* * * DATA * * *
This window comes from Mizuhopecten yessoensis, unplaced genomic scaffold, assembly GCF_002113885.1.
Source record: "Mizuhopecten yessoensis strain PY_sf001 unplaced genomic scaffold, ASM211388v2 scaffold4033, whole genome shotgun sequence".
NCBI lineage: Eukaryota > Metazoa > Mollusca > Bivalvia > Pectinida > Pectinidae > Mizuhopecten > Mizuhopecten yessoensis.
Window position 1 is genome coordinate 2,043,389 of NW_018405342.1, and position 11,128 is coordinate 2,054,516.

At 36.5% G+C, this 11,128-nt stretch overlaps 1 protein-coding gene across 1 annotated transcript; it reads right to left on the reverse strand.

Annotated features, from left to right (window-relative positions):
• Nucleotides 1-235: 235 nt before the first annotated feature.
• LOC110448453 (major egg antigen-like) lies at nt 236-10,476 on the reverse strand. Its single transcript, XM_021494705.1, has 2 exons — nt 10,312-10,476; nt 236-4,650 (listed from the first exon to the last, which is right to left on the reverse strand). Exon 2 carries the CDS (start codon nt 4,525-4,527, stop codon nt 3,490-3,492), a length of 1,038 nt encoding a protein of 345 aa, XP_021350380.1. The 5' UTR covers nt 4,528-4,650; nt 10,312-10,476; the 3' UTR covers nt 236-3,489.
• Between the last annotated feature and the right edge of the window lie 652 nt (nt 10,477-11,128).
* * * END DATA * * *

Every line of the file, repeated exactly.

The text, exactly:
This window comes from Mizuhopecten yessoensis, unplaced genomic scaffold, assembly GCF_002113885.1.
Source record: "Mizuhopecten yessoensis strain PY_sf001 unplaced genomic scaffold, ASM211388v2 scaffold4033, whole genome shotgun sequence".
NCBI lineage: Eukaryota > Metazoa > Mollusca > Bivalvia > Pectinida > Pectinidae > Mizuhopecten > Mizuhopecten yessoensis.
Window position 1 is genome coordinate 2,043,389 of NW_018405342.1, and position 11,128 is coordinate 2,054,516.

At 36.5% G+C, this 11,128-nt stretch overlaps 1 protein-coding gene across 1 annotated transcript; it reads right to left on the reverse strand.

Annotated features, from left to right (window-relative positions):
• Nucleotides 1-235: 235 nt before the first annotated feature.
• LOC110448453 (major egg antigen-like) lies at nt 236-10,476 on the reverse strand. Its single transcript, XM_021494705.1, has 2 exons — nt 10,312-10,476; nt 236-4,650 (listed from the first exon to the last, which is right to left on the reverse strand). Exon 2 carries the CDS (start codon nt 4,525-4,527, stop codon nt 3,490-3,492), a length of 1,038 nt encoding a protein of 345 aa, XP_021350380.1. The 5' UTR covers nt 4,528-4,650; nt 10,312-10,476; the 3' UTR covers nt 236-3,489.
• Between the last annotated feature and the right edge of the window lie 652 nt (nt 10,477-11,128).